Examination number 4
1. Read the text, move the writing 2, paragraphs 5 and 6.
Economy in Great Britain
Great Britain is one of the world's leading industrialized nations. It has the 6th-largest national economy in the world measured by nominal gross domestic product (GDP) and 8th-largest in the world measured by purchasing power parity (PPP).
In the 18th century the UK was the first country to industrialize and during the 19th century had a dominant role in the global economy. From the late 19th century the Second Industrial Revolution in the United States and Germany presented an increasing economic challenge, and the costs of fighting World War I and World War II further weakened the UK's relative position. However it still maintains a significant role in the world economy, particularly in financial services and the knowledge economy.
During the 1970s and 80s, nearly 3.5 million manufacturing jobs were lost, but in the 1990s over 3.5 million jobs were created in service-related industries. By the late 1990s, banking, insurance, business services, and other service industries accounted for two thirds of the GDP and employed almost 70% of the workforce. This trend was also reflected in a shift in Great Britain's economic base, which has benefited the southeast, southwest, and Midlands regions of the country, while the north of England and Northern Ireland have been hard hit by the changing economy.
Great Britain has abundant supplies of coal, oil, and natural gas. Production of oil from offshore wells in the North Sea began in 1975, and the country is self-sufficient in petroleum. Other mineral resources include iron ore, tin, limestone, salt, china clay, oil shale, gypsum, and lead.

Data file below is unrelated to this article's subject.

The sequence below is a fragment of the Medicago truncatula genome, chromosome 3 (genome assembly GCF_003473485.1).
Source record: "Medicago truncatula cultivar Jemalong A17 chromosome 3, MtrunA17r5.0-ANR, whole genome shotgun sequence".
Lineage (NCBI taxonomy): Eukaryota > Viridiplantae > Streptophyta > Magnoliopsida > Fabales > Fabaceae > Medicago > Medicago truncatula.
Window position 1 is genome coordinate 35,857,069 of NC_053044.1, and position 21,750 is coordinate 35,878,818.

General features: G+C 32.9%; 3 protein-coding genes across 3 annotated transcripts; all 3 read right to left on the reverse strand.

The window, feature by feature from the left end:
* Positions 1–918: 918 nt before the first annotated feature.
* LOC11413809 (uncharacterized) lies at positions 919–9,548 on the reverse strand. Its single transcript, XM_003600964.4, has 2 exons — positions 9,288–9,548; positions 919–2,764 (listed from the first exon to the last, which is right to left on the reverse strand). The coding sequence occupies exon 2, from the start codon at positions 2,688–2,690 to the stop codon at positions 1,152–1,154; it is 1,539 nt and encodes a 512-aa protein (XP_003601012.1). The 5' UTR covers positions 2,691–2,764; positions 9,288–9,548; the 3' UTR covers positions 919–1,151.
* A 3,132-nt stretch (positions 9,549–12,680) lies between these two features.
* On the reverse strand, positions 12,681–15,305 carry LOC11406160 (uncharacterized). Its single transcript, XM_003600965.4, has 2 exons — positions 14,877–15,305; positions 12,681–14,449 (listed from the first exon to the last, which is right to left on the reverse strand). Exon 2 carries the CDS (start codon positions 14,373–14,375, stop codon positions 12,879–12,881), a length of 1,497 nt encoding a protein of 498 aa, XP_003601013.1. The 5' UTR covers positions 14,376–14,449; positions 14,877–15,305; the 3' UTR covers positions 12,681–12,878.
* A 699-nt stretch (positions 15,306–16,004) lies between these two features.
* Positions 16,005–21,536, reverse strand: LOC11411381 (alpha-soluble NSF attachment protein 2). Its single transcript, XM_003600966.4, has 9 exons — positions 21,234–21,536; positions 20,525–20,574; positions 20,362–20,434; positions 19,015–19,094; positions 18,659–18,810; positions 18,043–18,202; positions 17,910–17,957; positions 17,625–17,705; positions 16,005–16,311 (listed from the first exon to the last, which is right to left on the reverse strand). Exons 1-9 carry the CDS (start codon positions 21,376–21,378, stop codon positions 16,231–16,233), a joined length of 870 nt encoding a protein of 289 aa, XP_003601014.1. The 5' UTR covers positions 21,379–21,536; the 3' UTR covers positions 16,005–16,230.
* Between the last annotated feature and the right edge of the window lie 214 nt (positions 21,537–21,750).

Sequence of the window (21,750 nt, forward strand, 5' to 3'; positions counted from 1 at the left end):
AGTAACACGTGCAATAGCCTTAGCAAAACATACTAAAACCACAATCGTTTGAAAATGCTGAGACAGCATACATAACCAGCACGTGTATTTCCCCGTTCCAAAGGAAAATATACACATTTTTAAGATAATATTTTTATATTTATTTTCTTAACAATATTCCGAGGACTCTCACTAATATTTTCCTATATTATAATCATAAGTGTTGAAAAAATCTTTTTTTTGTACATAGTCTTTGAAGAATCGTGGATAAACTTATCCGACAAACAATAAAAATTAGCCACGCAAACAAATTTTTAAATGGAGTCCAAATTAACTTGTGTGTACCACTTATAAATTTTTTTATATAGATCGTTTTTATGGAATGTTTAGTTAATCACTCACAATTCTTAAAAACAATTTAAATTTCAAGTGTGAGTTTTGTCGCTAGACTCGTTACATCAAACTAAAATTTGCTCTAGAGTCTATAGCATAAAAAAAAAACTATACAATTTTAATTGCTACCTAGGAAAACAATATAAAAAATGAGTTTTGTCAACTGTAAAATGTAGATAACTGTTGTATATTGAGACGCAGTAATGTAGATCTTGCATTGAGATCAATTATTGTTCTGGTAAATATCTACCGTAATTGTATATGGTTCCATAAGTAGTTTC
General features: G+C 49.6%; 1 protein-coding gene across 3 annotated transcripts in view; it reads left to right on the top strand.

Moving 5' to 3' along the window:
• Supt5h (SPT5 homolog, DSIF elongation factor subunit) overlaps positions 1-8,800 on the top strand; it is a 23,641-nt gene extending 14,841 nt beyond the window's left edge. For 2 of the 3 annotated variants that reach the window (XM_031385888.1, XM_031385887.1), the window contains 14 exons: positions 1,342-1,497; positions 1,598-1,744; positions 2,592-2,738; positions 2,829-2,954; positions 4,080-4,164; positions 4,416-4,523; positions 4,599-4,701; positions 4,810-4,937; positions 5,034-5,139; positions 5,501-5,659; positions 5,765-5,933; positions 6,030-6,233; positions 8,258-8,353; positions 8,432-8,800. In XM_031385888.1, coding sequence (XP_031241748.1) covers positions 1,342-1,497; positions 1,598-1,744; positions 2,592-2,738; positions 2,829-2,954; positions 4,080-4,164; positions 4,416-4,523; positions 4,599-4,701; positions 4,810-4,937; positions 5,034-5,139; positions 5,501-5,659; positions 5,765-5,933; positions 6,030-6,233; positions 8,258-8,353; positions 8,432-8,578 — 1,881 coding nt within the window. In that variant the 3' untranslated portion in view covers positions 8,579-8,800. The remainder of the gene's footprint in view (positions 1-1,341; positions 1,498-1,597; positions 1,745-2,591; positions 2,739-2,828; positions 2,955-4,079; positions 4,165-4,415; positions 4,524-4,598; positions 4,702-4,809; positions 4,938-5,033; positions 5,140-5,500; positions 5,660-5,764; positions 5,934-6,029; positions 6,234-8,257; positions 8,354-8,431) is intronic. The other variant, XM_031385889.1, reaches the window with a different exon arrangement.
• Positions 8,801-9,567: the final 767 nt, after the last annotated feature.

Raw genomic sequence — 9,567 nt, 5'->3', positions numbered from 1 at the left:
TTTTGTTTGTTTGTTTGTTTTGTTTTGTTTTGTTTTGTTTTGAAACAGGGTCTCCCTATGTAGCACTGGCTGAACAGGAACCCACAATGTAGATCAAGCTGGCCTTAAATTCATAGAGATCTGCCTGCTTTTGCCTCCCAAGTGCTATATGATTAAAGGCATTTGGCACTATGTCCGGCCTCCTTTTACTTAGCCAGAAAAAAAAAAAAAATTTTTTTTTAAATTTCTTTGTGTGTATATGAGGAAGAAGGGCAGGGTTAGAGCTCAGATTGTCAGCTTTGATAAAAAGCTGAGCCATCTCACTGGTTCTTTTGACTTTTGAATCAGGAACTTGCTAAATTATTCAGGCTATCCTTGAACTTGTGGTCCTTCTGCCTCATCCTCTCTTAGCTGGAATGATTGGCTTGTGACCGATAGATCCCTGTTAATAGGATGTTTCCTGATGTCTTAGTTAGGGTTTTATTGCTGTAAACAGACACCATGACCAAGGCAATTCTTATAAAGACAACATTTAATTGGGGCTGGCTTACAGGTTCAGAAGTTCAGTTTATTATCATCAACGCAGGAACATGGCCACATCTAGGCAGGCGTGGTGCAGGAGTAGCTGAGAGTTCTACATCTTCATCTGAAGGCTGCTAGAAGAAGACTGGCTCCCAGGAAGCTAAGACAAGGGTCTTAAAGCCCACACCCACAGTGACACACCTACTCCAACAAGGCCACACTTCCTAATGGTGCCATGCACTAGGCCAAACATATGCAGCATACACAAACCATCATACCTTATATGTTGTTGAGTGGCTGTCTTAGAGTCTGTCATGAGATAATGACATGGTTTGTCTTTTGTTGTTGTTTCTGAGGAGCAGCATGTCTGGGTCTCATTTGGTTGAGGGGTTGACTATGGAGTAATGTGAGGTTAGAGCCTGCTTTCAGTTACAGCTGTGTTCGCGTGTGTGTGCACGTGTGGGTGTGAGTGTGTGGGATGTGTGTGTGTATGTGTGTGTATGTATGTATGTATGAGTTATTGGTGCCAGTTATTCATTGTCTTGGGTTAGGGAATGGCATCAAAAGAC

About 25% of Britain's land is arable, and almost half is suitable for meadows and pastures. Its agriculture is highly mechanized and extremely productive; barley, wheat, rapeseed, potatoes, sugar beets, fruits, and vegetables are the main crops. The widespread dairy industry produces milk, eggs, and cheese. Beef cattle and large numbers of sheep, as well as poultry and pigs, are raised throughout much of the country. There is also a sizable fishing industry, with cod, haddock, mackerel, whiting, trout, salmon, and shellfish making up the bulk of the catch.
Since the early 1970s, Great Britain's trade focus has shifted from the United States to the European Union, which now accounts for over 50% of its trade. Germany, the United States, France, and the Netherlands are the main trading partners, and the Commonwealth countries are also important. The country must import about 40% of its food supplies. Thus, its prosperity has been dependent upon the export of manufactured goods in exchange for raw materials and foodstuffs. The country's chief exports are manufactured goods, machinery, fuels, chemicals, semifinished goods, and transport equipment. The chief imports are fruit and vegetables, machinery, consumer goods.
The economy of Great Britain is based largely on private enterprises but has some major publicly owned industries (notably coal, steel, gas, electricity and railways) and a few joint enterprises. The Government is reducing the size of the public sector, returning parts of the steel, transport, telecommunications and aerospace industries, for example, to private enterprise. Within the manufacturing sector, the largest industries include machine tools; electric power, automation, and railroad equipment; ships; motor vehicles and parts; aircraft; electronic and communications equipment; metals; chemicals; petroleum; coal; textiles and clothing.
Government involvement in the British economy is primarily exercised by HM Treasury, headed by the Chancellor of the Exchequer, and the Department for Business, Innovation and Skills. The Bank of England is the UK's central bank and its Monetary Policy Committee is responsible for setting interest rates. The currency of the UK is the pound st